Madison Street in Forest Park. File photo

It was much like people looking in the mirror, noticing that their hair had turned gray and asking themselves, “When did that happen?”

Independently, Laurie Kokenes, director of the Forest Park Chamber of Commerce, and Sal Stella, the village’s public works director, both noticed that although many businesses had given their storefronts facelifts, Madison Street’s own streetscape was looking old and tired after decades of incremental wear and tear.

Stella began the makeover story by saying, “About a month or so ago, I was contacted by Laurie from the Chamber of Commerce.  She had explained how she had heard some internal talk about talking to the village in trying to upgrade some of the aesthetics on Madison Street. ”

“I told Laurie,” he added, “that it was amazing that she wanted to pursue this because I have looked at the infrastructure and street furniture for years and been wanting to give it a makeover. It was on my hit list of things to accomplish as director, but funding had always been an issue, especially during the pandemic.”

Kokenes said Stella’s concern about funding seemed to be answered by the federal government’s pandemic era American Rescue Plan (ARPA) which made $350 billion available to state, local and tribal governments beginning in April 2022.

“When the village began discussing plans for use of ARPA funds,” she said, “they shared with the chamber some of the items in their preliminary plan. We had several discussions with our board, then we reached out to Mayor (Rory) Hoskins to share our ideas. Rory was very open to hearing what we had to say, and following the conversation, he connected us with Sal Stella and Ryan Nero (Commissioner of Streets and Public Improvement).”

Stella, Nero and Kokenes walked the street together to see firsthand what improvements were needed.  “That walk,” Kokenes said, “made it clear that there was a good deal of work to be done along with some regular upkeep.”

Following the walk, Stella and Nero did some brainstorming and, along with Kokenes, came up with an initial plan which included painting the light poles, changing out the street furniture — including trash receptacles, bike racks and benches — power washing the sidewalks and limestone planter caps, sealcoating the satellite parking lots and restriping them.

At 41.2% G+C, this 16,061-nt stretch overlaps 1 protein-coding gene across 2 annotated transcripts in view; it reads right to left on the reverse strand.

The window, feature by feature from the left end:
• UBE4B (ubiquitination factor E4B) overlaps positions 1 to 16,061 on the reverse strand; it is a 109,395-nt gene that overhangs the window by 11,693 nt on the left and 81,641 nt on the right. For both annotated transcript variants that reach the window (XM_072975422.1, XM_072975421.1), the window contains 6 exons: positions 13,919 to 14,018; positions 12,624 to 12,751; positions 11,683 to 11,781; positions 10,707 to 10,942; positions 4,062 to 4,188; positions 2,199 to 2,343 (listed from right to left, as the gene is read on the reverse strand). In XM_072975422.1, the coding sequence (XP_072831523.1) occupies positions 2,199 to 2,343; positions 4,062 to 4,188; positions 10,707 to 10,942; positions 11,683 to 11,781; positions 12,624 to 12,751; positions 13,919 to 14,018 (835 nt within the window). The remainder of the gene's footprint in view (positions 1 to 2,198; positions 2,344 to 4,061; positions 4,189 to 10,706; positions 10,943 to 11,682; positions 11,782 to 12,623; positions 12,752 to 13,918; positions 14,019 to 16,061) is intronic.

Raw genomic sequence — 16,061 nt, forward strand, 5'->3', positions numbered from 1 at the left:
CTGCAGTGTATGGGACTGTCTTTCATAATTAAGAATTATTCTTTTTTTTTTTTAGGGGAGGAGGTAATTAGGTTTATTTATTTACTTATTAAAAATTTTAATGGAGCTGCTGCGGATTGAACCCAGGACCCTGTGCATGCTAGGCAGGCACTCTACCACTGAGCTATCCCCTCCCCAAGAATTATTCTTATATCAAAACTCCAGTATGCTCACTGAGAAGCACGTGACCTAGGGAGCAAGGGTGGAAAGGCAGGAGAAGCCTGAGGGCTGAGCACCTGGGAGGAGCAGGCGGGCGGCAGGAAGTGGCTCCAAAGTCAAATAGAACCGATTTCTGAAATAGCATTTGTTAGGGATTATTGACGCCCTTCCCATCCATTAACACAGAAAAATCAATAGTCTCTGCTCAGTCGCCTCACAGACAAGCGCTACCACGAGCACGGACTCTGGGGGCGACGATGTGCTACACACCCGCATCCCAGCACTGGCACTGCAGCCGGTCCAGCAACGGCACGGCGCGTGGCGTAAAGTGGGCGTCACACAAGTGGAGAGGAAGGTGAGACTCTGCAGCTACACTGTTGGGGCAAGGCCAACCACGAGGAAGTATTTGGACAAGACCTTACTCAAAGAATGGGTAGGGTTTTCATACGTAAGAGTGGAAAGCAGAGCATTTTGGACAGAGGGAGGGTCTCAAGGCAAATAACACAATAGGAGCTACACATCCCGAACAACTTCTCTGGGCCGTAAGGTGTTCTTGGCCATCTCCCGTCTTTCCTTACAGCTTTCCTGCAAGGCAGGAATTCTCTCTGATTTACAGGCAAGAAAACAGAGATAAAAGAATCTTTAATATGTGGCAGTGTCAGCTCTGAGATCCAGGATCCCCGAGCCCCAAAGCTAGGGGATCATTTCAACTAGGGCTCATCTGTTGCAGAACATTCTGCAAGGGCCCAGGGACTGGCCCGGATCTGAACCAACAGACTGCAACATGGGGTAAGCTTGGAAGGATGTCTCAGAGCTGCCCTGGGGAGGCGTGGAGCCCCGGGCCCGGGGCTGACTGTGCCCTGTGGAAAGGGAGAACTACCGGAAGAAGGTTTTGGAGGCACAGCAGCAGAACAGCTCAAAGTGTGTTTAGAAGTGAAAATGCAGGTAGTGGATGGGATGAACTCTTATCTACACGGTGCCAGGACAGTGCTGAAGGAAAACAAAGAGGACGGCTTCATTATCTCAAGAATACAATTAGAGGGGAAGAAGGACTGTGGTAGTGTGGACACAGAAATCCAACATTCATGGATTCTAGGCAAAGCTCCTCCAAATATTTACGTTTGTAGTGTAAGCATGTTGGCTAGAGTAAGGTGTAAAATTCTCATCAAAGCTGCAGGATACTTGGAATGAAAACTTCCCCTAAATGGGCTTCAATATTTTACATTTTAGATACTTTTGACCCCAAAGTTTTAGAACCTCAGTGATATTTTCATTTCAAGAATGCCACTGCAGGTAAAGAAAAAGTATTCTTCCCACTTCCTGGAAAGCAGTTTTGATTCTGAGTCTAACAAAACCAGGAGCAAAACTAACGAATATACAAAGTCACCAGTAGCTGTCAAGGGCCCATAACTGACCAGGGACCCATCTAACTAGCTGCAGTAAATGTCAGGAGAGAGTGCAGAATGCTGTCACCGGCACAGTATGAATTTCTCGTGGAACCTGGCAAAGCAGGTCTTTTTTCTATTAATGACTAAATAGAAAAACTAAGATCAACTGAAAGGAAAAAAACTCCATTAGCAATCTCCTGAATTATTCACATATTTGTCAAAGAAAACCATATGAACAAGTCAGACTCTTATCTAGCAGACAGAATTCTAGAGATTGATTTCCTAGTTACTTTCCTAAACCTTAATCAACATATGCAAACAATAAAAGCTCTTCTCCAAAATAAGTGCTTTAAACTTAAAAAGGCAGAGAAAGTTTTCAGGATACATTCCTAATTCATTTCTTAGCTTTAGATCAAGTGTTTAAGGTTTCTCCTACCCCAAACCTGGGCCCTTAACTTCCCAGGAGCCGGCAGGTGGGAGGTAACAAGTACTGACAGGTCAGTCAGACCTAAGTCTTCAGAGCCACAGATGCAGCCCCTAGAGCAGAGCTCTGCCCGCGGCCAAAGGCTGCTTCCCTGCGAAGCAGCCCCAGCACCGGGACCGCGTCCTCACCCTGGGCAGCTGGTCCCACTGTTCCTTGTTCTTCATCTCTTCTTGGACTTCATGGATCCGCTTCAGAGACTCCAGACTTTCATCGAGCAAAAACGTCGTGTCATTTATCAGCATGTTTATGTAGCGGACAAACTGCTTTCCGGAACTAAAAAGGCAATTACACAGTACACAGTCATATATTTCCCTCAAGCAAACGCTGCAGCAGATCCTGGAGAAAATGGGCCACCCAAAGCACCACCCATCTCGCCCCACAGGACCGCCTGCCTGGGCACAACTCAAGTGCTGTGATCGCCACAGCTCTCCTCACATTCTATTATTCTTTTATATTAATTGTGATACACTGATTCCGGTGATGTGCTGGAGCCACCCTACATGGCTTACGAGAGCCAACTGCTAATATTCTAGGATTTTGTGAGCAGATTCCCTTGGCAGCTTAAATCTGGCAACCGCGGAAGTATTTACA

Stella worked with Jim Amelio from Christopher Burke Engineering, the village’s contracted engineering firm, to get “pricing on an array of improvements that could be done to the streetscape.  The idea of pricing went to the board and they liked it.”

Although money made available by ARPA was the initial stimulus for engaging in the project, money ultimately came from funding made available through the village’s own infrastructure plan.

Moses Amidei, village administrator, explained the details of the funding. 

“On this plan, a line item for Madison Street improvements was noted at a sum of $300,000 using village VIP (Village Infrastructure Plan) funds. The village’s VIP Fund comes from two referendum approved sales tax increases: .5% in 2004 and another .5% in 2014.  Generally, he said, a 1% sales tax generates about $1.9 million  to $2 million per year and can only be used for infrastructure purposes.”

 “As of the date of this writing,” said Amidei, “no contracts or proposals have been approved by the village council.  It is quite possible that some of these items may be put in motion later this spring, following village council approval.”

Stella said the improvements will enhance the experience of customers who patronize the shops and restaurants along the street.  “It is very important,” he said “to make sure our business districts are looking in tip top shape.  Not only to ensure our businesses look attractive but to also give our patrons and guests an amazing experience while in town.”

He added that an attractive business district also incentivizes quality businesses to locate in Forest Park.

Regarding the relationship between the government sector and the business community, he said when it comes to money, businesses profit when the village invests in infrastructure and the village benefits from increased tax revenue. 

“This,” said Kokenes, “is just another example of all that can be accomplished through team work which starts with a great working relationship with our village.”

David King, local leasing agent and a member of the chamber’s board, touted Kokenes role in this project.

Stella also lauded Kokenes’ role. “ Laurie is unmatched at the Chamber of Commerce.  She and I have always had a great relationship.  Together with the village, she, Ryan and I can express our dedication to our community through these improvements.”